The Toronto Islands were not always in fact islands but actually a series of continuously roaming sand-bars, or
littoral drift deposits, originating from the Scarborough Bluffs and carried westward by Lake Ontario currents. In the early 1800s,
the largest of these bars had grown nearly 9 kilometres south-west from Woodbine Avenue, through Ashbridge's Bay and the marshes of the
lower Don River, forming a natural harbour between the lake and the mainland.
Visitors have cherished the secluded lakeside charm and beauty for centuries. Considered a place of leisure and relaxation to native peoples,
the peninsula and surrounding sand-bars were only first surveyed in 1792 by Lieutenant Bouchette of the British Navy. The main peninsula became
known to European settlers as the "Island of Hiawatha". D.W. Smith's Gazetteer recorded in 1813 that "the long beach or peninsula, which affords a most
delightful ride, is considered so healthy by the Indians that they resort to it whenever indisposed". Many Indian encampments were located between
the peninsula's base and the Don River. The sand-bars have and continue to be an important ecosystem to birds and other wildlife. During migration
periods vast numbers of birds frequently stopped at the sand-bars and marshlands of the Don River and Ashbridge's Bay.
In the 1800ís there was a very popular carriage path from York which led to Gibraltar Point at the western tip of the peninsula, and also
followed the shoreline east to Scarborough Bluffs which later became known as Lake Shore Avenue. Part of the boardwalk on Centre Island traces this
same route. A bridge across the Don River that was constructed to enable people from the city to reach Lake Shore Avenue also aided settlement east
of the river. In 1850, the young engineer Sanford Fleming studied the sand-bar movement and calculated that twelve hectares had been added to the western
section of the sand-bars over the previous fifty years. During that decade, a number of severe storms and their strong wave action worked to erode the
peninsula, requiring frequent repair to small gaps until finally, in 1858, an island was created when a storm completely separated the peninsula from
the mainland and the gap was not repaired. The Eastern Gap has since become an important shipping route into the Toronto Harbour.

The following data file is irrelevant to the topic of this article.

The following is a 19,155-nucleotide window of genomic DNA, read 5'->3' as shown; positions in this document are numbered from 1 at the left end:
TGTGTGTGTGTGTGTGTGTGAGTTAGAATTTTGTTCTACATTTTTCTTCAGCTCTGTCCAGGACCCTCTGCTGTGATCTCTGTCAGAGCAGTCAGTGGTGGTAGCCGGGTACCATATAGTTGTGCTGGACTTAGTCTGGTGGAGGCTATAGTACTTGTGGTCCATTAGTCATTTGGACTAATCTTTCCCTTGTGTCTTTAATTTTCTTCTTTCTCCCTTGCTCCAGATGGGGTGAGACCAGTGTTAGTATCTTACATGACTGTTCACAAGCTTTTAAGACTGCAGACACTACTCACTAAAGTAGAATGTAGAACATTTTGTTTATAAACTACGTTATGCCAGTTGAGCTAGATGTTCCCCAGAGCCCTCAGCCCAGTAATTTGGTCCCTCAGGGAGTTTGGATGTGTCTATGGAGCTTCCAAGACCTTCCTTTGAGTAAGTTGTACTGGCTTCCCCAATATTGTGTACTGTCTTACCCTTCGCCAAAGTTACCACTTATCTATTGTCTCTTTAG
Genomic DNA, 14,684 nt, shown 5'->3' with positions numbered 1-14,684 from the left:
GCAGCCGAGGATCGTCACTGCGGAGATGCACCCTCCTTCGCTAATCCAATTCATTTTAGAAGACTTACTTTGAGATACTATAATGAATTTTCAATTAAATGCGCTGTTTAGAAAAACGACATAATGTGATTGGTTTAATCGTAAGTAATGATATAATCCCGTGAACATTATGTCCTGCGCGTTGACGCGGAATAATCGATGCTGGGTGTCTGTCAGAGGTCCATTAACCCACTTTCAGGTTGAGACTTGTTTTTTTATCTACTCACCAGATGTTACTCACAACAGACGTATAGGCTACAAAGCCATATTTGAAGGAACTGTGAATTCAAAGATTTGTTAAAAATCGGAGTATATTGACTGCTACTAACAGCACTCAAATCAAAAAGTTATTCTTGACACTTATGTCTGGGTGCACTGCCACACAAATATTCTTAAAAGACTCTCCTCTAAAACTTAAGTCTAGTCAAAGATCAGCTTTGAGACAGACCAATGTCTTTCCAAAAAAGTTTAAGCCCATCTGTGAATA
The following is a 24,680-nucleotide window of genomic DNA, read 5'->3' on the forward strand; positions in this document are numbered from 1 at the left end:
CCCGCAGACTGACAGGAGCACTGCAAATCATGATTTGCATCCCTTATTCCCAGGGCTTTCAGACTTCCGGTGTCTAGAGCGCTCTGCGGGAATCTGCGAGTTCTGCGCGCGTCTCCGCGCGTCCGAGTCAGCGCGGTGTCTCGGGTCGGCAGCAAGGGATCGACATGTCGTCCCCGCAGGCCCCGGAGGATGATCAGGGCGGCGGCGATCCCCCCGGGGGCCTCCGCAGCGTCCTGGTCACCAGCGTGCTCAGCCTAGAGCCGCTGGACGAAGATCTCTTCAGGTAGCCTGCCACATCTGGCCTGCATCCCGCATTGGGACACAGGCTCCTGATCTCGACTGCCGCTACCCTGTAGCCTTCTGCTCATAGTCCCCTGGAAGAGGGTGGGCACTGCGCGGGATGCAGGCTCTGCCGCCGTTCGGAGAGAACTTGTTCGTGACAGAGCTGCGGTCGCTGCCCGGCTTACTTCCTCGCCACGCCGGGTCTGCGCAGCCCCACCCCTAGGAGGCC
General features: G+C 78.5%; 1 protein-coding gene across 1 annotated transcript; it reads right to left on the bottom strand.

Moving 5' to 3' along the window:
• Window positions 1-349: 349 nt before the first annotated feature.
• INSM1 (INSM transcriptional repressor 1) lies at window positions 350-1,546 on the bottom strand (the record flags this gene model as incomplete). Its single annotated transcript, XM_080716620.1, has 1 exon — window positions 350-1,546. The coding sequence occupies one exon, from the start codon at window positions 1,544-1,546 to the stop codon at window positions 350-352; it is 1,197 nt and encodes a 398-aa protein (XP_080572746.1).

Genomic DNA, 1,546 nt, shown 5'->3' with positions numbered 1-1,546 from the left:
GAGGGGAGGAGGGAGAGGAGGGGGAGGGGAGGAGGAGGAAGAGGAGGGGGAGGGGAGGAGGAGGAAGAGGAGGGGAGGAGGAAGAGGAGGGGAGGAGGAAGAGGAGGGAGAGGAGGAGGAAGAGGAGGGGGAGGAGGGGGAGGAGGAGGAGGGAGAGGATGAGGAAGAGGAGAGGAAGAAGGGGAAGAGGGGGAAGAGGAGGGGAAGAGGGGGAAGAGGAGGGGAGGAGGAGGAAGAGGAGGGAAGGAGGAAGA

In an effort to stabilize shorelines dredging projects have been undertaken to, reduce sand-bar movement, create deeper boating channels,
or raise land levels generally. During 1904-6, a channel was cut north of the Island Filtration Plant, alongside Hiawatha Avenue. In 1909,
Long Pond was dredged to replace the regatta course previously located at Hanlan's Point . The resulting material was used to enlarge Mugg's Island.
Similar projects created Olympic Island. High lake levels continually damaged island properties and, on January 1, 1956, the City of Toronto transferred
responsibility for the Toronto Islands to The Municipality of Metropolitan Toronto (Metro) to be developed as a regional park. Many projects were
undertaken by Metro Parks and Culture including fully accessible washrooms, a public marina, an amusement area and petting zoo, and the establishment
of naturalized areas and wildlife reserves. In 1998, Metro and six municipalities were amalgamated to become the new City of Toronto.
Over 1,225,000 people visit this 230.388 hectare park each year.
Settling at Gibraltar Point in 1862 the Hanlan family was among the first year-round inhabitants on Toronto Island,. After the
islands were transferred from the federal government to the City of Toronto in 1867, Plan D-141 divided the land into lots and allowed cottages,
amusement areas and resort hotels to be built. The west side of the island, commonly known as West Point, rapidly became a resort destination for
the citizens of Toronto; the first summer cottage community was found here. In 1878, a hotel was built by John Hanlan at the north-west tip of the
island and soon after the area became known as Hanlan's Point. Edward "Ned" Hanlan, probably the most famous member of the family, earned international
recognition as a rower and held numerous world records. By the 1890's, three hotels and a summer recreation centre had been built.
An ambitious lakefill project in 1894, by the Toronto Ferry Company added space for an amusement park that included an exciting roller-coaster
called the Big Scream. A baseball stadium, built in 1909 and destroyed by fire one year later, was rebuilt to hold 10,000 spectators. Babe Ruth,